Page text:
This weekend we took Sprouted Kitchen’s mini calzones for a spin, adding butternut squash, and lemon zest. So, so good. The fact that on my calendar I have “meetup / Sara (SK)” marked for friday makes me think that I’m on track to one day do lunch with Oprah Winfrey. Sara has been a constant source of inspiration as I’ve built and grown into this space. Her grace and encouragement has meant more than I think she may ever really realize.
My parents never arranged a separate kid’s table and a grown-ups table during holiday meals. The youngsters ate what the adults ate and participated in the same rituals of passing the biscuits, hoarding the gravy, and holding each others warm, eager hands in gratitude for another meal, another year in good health and humor.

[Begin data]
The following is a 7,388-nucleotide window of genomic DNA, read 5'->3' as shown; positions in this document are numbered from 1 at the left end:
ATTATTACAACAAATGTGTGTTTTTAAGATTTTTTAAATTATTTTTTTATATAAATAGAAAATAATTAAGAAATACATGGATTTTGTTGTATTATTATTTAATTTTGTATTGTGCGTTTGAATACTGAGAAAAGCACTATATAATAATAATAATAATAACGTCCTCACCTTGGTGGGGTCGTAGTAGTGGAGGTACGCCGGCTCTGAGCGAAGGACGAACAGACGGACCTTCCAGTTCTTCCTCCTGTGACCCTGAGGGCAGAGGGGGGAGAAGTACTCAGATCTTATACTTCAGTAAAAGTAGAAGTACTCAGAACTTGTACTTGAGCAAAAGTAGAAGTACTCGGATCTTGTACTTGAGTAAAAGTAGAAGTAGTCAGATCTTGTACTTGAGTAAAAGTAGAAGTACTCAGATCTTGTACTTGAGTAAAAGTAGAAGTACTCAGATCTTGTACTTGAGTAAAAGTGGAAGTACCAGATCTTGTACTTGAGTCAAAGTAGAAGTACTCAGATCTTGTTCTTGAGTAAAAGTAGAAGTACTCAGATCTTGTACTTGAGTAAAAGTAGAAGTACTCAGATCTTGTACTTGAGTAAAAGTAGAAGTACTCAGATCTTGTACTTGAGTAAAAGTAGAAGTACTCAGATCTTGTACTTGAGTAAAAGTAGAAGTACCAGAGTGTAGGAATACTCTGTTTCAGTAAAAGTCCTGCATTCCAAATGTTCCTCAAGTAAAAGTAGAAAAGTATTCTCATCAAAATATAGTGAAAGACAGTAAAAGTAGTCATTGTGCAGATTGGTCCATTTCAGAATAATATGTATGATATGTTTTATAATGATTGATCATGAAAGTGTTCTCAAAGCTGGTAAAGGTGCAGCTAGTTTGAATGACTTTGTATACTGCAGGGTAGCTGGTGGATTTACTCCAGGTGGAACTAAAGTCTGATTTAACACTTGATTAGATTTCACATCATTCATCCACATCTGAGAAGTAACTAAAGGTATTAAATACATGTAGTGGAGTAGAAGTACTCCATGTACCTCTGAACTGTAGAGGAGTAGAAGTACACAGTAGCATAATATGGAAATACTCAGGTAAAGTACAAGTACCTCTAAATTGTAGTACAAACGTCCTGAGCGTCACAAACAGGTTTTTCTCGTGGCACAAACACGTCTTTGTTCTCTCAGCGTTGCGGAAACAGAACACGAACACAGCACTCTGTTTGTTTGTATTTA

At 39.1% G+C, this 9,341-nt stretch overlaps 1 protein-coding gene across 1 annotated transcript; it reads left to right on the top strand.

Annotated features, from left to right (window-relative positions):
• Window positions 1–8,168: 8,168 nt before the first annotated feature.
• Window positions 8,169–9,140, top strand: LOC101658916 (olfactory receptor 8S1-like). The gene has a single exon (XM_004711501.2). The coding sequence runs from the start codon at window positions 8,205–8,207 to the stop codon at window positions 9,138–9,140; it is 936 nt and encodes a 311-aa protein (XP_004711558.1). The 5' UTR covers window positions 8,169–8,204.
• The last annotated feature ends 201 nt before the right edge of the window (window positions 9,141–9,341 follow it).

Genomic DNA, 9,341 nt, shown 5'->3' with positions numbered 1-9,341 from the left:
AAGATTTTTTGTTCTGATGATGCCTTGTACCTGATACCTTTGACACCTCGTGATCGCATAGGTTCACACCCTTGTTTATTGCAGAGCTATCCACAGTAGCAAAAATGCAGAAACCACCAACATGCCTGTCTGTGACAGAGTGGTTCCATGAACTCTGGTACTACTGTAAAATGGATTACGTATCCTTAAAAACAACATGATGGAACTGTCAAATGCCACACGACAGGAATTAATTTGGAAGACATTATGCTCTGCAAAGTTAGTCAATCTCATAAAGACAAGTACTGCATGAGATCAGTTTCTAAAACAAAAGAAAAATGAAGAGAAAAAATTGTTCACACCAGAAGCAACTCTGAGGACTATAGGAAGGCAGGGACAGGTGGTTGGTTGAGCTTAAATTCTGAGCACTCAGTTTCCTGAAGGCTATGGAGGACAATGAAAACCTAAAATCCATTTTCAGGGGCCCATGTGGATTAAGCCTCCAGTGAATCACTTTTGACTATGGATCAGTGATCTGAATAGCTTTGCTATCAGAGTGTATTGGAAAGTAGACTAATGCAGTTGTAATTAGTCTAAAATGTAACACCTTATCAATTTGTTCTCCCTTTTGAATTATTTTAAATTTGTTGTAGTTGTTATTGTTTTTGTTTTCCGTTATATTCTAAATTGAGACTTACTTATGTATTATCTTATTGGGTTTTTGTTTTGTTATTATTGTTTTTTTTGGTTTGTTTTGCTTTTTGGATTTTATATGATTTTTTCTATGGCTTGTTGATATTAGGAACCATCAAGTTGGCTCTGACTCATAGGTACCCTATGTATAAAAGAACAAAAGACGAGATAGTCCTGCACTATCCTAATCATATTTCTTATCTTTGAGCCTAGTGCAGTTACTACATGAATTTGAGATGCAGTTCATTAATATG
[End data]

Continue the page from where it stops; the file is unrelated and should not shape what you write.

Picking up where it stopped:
Such a simple act of inclusion, a seat at the table. An act of affirmation, really… You, yes you, young one, have a unique and important way of looking at the world. There is so much to be grateful for during the holidays, but a seat at the table has been a gift I’ve probably undervalued until lately.
Respect was a reciprocal value in my house growing up – give respect, receive respect. Our opinions and perspectives were encouraged but more importantly, my parents invited us to the table and then they listened. They had enough respect to sit with us and walk alongside us in our crazy ideas. I know better now, as I’ve aged, that some people never get a seat at the table, no matter how old they are. I get it now. I’ve been on the outside, I’ve seen and felt what it’s like for youth to be dismissed as naïveté. Even now when I don’t get “a seat at the table” (figuratively speaking) I remember this. I give thanks for this. What a gift it is to for people to take us seriously.